I reside in Mkushi, a district that is located in the central province of Zambia. Residents who are bilinguals usually choose to speak the languages to suit the situation at hand. For example, politicians in their address of the local residents at political rallies tend to use Swaka or Lala because these are the native languages in the district and hence, they want to be recognised as part of the natives. Similarly, when people of different native languages are doing shopping at the local markets, they prefer to use the districts native language so as to establish a good business relationship. Marketers also strive to speak English even if not standard to the people they consider to be important and elite buyers as a sign of respect and hospitality to the clients.

Everyone seems to have an idea of what is a “good” language or variety and what is a bad one in a given social context. This opinion is entirely socially conditioned (Maass and Arculi, 1996). In some instances, people with power such as government or schools decide what is good or bad language. In other instances, it is just ordinary members of a language community who possess these views. For example, I made a local observation of peer conversations especially for those that seem to be in the limelight. They would rather use English or Bemba respectively which is not the district’s native languages. This is because English and Bemba are considered to be more superior owing to the fact that it is the language that is standard and taught in the local schools regardless of the fact thatLala is very similar to Bemba. In my interview with several peers, Lala is attached to the primitive people of the district who have not undergone schooling. As a result, the language is slowly becoming unpopular.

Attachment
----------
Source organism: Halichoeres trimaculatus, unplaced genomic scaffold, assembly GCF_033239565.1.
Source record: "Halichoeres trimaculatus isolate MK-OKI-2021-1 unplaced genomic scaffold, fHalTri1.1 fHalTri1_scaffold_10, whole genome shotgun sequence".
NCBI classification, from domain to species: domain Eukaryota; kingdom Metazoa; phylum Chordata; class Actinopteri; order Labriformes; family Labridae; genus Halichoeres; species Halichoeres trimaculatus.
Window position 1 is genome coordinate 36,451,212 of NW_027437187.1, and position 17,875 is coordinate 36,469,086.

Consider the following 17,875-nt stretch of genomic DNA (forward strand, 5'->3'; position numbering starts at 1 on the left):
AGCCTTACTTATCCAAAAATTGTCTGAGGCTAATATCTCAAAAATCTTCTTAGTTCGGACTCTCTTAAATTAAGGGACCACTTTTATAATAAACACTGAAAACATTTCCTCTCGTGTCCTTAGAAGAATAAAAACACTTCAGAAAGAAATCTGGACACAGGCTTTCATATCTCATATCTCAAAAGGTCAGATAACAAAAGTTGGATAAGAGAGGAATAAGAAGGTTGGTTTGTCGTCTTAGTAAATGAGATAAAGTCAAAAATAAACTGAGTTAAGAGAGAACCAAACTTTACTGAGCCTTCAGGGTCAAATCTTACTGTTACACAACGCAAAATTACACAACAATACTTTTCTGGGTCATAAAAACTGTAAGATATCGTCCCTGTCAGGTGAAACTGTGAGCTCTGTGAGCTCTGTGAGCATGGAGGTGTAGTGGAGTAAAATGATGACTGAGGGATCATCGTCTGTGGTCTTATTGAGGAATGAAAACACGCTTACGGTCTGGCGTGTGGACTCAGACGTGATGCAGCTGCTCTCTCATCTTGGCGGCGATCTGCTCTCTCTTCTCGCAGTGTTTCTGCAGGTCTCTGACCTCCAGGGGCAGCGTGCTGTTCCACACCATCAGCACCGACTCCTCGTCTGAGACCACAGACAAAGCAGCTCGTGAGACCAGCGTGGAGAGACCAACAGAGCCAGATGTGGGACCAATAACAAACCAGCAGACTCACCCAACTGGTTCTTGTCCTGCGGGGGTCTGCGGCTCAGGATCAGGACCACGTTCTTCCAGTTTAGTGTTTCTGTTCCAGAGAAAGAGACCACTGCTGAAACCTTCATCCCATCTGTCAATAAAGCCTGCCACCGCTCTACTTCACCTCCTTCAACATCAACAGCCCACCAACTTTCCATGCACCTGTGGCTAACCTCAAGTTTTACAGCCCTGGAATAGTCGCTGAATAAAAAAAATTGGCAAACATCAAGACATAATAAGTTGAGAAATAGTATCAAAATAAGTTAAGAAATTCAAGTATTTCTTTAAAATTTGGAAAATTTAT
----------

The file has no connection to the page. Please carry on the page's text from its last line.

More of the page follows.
On race as an external factor that influences language use, Language is often overlooked as one of the means through which we distinguish ourselves from others. But rather than being fixed and predetermined, the argument is that racial identities can shift across contexts and in moment to moment interactions. Race is both a social construct and a vital social reality (Eagly, et al, 2000). Hence, the development of language is not just as a means of communication but also to structure the ways of how we think and how we process beliefs. For example, if the language we are using naturally and regularly links blackness with inferiority and negativity, the black lives may not seem to matter nearly as much as the white one’s do. (Eagly, and et al, 2000) takes into account that the English language is racialised because of the deeply rooted nature of racist ideas.

Literally, everyone knows that black things are not good. For example; “black spot”, “black day”, and “black mail”. On the contrary, good things are white and white things are not bad as in “white night”, white magic, “white lie”. This prejudice against darkness and the privileging of whiteness is spread through the entire usage of English (Johnston, 2009). This extends to idioms from “white lie”, and “white magic” to “black list, “black mood, “black market, or “black mark”. White is often a symbol of purity and chastity, immaculacy, spotlessness, innocence, and virtue whereas black is a symbol of evil, sin, disgrace, immorality, and wickedness. In the same vain, Standard English is seen to be superior to Jamaican, hongkong, or Nigerian English, which have deep and complex histories but are considered as inferior patois because they are mostly spoken by non-white populations. These declarations affect the way in which we interact with other people and can contribute to racial discrimination (Cuddy, et al, 2008).